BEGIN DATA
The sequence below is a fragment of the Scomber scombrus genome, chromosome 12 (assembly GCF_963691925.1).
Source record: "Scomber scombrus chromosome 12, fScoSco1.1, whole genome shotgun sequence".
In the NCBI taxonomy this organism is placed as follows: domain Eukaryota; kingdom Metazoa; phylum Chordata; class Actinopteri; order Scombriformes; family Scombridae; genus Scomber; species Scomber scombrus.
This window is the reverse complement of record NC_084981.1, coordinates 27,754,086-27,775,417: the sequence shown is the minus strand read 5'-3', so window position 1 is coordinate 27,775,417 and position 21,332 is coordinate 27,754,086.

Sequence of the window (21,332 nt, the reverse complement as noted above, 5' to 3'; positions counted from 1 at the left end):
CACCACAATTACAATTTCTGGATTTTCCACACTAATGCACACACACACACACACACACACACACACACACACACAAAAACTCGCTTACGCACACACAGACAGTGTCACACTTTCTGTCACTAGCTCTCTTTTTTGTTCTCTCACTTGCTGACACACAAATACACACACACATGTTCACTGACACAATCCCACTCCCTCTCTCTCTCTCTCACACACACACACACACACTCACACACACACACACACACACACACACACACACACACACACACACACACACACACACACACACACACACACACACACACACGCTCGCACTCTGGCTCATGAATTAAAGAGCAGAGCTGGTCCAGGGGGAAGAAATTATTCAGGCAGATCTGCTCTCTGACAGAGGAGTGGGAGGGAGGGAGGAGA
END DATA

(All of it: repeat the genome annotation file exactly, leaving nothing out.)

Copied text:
The sequence below is a fragment of the Scomber scombrus genome, chromosome 12 (assembly GCF_963691925.1).
Source record: "Scomber scombrus chromosome 12, fScoSco1.1, whole genome shotgun sequence".
In the NCBI taxonomy this organism is placed as follows: domain Eukaryota; kingdom Metazoa; phylum Chordata; class Actinopteri; order Scombriformes; family Scombridae; genus Scomber; species Scomber scombrus.
This window is the reverse complement of record NC_084981.1, coordinates 27,754,086-27,775,417: the sequence shown is the minus strand read 5'-3', so window position 1 is coordinate 27,775,417 and position 21,332 is coordinate 27,754,086.

Sequence of the window (21,332 nt, the reverse complement as noted above, 5' to 3'; positions counted from 1 at the left end):
CACCACAATTACAATTTCTGGATTTTCCACACTAATGCACACACACACACACACACACACACACACACACACACAAAAACTCGCTTACGCACACACAGACAGTGTCACACTTTCTGTCACTAGCTCTCTTTTTTGTTCTCTCACTTGCTGACACACAAATACACACACACATGTTCACTGACACAATCCCACTCCCTCTCTCTCTCTCTCACACACACACACACACACTCACACACACACACACACACACACACACACACACACACACACACACACACACACACACACACACACACACACACACACACACGCTCGCACTCTGGCTCATGAATTAAAGAGCAGAGCTGGTCCAGGGGGAAGAAATTATTCAGGCAGATCTGCTCTCTGACAGAGGAGTGGGAGGGAGGGAGGAGA